Avocado and Sapira are both combination foam-spring mattresses sold online. Both are relatively firm, but otherwise these options have pretty different feels to them. We’ll run through the similarities and differences in this comparison.
- Both mattresses are relatively firm and are both constructed with coils.
- They are of similar thickness. (Both come in 11″ thicknesses, though with the pillow-top Avocado is 13″ thick.)
- Options are similarly priced ($995 to $1,795 for Sapira; approximately $959 to $2,199 for Avocado).
- Both offer 100-night trials and offer free shipping.
- Avocado has an optional pillow-top.
- Sapira has superior edge support.
- While both are firm, Sapira is slightly softer. (With the pillow-top, Avocado is softer.)
- Sapira feels more like a foam mattress than the Avocado does.
- Avocado has more bounce and uses more natural materials.
- Avocado has a 100 percent organic cotton cover on both of its models. The pillow-top model is 13″ thick, while the model without pillow-top is 11″ thick.
- Avocado’s bounce comes largely from its top foam layer, which is made of natural dunlop latex. This material also provides good pressure relief.
- The bottommost layer contains individually wrapped coils zoned to provide support where it’s needed. This supportive layer makes the mattress great for sleepers who are heavier.
- Sapira’s 1.5″ of breathable Avena foam on top gives the mattress some bounce, but not quite like latex does. This layer also helps ensure cool sleeping.
- The second layer is 1.5″ of memory foam, which gives the mattress a contouring quality. This layer is partly responsible for the more balanced foam feel of Sapira.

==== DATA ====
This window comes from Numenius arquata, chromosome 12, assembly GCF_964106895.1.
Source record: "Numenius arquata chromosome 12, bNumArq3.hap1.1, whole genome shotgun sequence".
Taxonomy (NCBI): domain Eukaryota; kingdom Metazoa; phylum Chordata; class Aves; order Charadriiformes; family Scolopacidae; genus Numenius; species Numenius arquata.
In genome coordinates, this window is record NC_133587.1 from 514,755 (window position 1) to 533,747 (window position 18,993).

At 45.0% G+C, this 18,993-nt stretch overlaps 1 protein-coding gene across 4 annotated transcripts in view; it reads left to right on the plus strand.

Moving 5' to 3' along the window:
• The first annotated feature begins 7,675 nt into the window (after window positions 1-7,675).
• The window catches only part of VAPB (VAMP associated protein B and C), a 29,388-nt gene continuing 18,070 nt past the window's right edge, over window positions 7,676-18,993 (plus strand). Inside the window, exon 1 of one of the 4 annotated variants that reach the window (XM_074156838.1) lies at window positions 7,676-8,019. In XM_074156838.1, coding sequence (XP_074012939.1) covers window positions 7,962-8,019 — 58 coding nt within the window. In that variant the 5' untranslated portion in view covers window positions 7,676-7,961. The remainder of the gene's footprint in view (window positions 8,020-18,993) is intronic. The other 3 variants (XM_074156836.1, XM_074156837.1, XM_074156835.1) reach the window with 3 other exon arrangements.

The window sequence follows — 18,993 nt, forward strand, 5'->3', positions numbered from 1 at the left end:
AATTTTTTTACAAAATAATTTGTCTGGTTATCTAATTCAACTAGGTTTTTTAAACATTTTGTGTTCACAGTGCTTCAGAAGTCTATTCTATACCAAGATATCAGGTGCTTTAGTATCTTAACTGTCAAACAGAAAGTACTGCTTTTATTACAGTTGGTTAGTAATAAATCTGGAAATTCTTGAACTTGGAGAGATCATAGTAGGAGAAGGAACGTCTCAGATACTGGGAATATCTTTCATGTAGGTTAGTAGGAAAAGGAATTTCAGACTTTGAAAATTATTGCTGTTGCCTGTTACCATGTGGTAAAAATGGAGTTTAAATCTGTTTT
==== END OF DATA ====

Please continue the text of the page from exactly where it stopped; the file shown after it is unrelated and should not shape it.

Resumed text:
- The bottom layer is comprised of a layer of springs sandwiched by 1″ layers of stabilizing foam. This supportive layer helps give Sapira its great edge support.
- Both have coils in the support layer
- Sapira uses memory foam, while Avocado uses latex.
- Avocado uses more natural materials and also offers an optional pillow-top.
- Sapira conforms to contours a little better because it is a little softer.
- Avocado has more bounce and is a little firmer and more supportive overall.
Sapira is a little more slow-moving and has more of a balanced foam feel. Avocado is more springy. Both are relatively firm, but Avocado is a little firmer.
Motion Transfer Differences
Both do a pretty good job of isolating motion, but Sapira’s memory foam gives it a bit of an edge. Because they’re both decent at isolating motion transfer, both are good options for couples.
Pick Avocado If …
- You want to go natural. Avocado uses organic cotton and natural latex, making it more of a “green” mattress than the Sapira is.
- You like bounce. Avocado’s surface has more spring to it. Some people prefer more bounciness than others, so this is a matter of personal preference. If you like a springier feel, then Avocado could potentially be the right choice for you.
Pick Sapira If …
- You want a balanced foam feel. Sapira feels more like a foam mattress and conforms to contours better.
- You need edge support. If edge support is a key deciding factor, go with Sapira. It has possibly the best edge support of all the mattresses that I’ve tested.
These two mattresses are constructed somewhat similarly and both have relatively expensive price tags. While they’re likely to appeal to some of the same shoppers, they do still have notable differences in terms of feel. I hope this review has helped you determine which is more aligned with your personal needs and preferences.
Joe Auer is the editor of Mattress Clarity. He mainly focuses on mattress reviews and oversees the content across the site.
He likes things simple and take a straightforward, objective approach to his reviews. Joe has personally tested nearly 250 mattresses and always recommends people do their research before buying a new bed. He has been testing mattresses for over 5 years now, so he knows a thing or two when it comes to mattress selection. He has been cited as an authority in the industry by a number of large publications.
Joe has an undergraduate degree from Wake Forest University and an MBA from Columbia University.
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